I love using acrylic paint, but sometimes it can be so thick! It’s hard to get the colors just right. Acrylic paint is known for being a thick and heavy paint which can make it difficult to work with, especially if you are trying to create a thin layer of color. By following these simple tips on how to thin acrylic paint, you’ll be able to make your paints more manageable and achieve the results you desire.
Most artists will naturally thin acrylic paint with a liberal amount of tap water and they are happy with life. In most cases that works. The problem is, when you are creating a high quality artwork using high quality materials you want to ensure your acrylic paint will be thinned out the right way, so that you do not end up with cracking, peeling or discoloration. This means clean water, acrylic mediums or gels designed for use with acrylic paints.
What is acrylic paint and what is it made of?
Acrylic paint is a fast-drying paint made of pigment suspended in an acrylic polymer emulsion which basically means a type of plastic. Acrylic paints are water-soluble, but become water-resistant when dry because the paint hardens into a plastic type layer.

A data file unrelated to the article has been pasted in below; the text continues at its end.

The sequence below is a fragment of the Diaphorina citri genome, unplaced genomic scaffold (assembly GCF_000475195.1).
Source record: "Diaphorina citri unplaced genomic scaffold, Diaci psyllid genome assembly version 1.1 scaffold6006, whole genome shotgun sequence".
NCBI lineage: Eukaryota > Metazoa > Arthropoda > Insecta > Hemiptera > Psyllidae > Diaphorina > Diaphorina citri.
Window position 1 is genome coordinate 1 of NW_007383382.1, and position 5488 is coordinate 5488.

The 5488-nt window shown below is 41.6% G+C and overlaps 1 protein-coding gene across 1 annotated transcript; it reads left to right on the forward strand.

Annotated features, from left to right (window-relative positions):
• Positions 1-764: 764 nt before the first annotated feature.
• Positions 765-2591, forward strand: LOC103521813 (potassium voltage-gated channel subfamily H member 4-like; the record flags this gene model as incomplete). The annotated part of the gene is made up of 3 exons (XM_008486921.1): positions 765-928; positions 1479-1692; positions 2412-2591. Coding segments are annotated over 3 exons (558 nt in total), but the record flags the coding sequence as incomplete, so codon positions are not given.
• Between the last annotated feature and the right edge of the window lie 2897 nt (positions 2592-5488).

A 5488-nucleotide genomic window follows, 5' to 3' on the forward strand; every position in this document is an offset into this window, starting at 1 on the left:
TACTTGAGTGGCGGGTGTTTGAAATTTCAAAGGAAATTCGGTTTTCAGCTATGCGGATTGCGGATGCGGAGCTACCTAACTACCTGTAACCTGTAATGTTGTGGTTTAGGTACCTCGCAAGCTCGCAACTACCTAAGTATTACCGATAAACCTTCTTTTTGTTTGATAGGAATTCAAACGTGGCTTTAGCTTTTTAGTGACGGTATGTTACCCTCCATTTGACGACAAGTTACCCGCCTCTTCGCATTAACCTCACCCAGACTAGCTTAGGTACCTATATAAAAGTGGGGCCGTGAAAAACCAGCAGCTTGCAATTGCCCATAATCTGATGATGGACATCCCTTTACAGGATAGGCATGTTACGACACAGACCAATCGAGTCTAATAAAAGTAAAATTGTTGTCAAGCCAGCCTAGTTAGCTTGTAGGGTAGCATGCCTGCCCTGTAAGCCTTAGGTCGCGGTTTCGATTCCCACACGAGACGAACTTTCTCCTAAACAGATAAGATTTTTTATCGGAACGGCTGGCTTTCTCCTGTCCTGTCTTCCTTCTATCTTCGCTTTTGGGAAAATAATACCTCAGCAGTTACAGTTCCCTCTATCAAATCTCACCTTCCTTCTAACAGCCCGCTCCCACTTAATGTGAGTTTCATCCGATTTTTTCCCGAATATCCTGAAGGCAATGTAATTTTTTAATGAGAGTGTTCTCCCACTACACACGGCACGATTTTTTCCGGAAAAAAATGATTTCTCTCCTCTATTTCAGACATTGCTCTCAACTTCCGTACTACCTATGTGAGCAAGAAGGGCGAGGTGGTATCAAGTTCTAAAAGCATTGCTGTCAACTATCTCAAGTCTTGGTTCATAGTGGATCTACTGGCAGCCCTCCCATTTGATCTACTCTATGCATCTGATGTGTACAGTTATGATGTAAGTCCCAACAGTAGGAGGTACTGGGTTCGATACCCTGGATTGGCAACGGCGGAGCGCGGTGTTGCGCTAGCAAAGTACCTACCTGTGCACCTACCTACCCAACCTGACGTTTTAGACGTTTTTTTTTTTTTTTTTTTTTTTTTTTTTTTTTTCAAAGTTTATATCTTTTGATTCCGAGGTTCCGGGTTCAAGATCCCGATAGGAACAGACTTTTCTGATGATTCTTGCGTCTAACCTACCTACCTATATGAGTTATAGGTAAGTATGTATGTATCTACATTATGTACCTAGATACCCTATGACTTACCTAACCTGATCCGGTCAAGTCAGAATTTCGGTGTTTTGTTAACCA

How to thin acrylic paint without losing quality?
The best way to thin your acrylic paint is to slowly add a little bit of water until you have reached the desired consistency. By slowly adding water, you will avoid over-thinning your paint which can cause cracking, peeling and other issues.
When thinning out your acrylic paint, always start with less water than you think you need. It is easier to add more water if needed than it is to try and thicken up your paint once it has been watered down too much.
Use a clean brush dipped in a little water to start with and then mix in with the acrylic paint and thin to the desired consistency.
If you use something like a dropper to add water then you may be adding more water to thin the acrylic paint than is actually needed.
Does the water used to thin acrylic paint need to be distilled water?
No, you can use regular tap water to thin your acrylic paint. However, if you are using hard water then it is best to use distilled water as this will help to prevent any build-up of minerals on your brush or in your paint.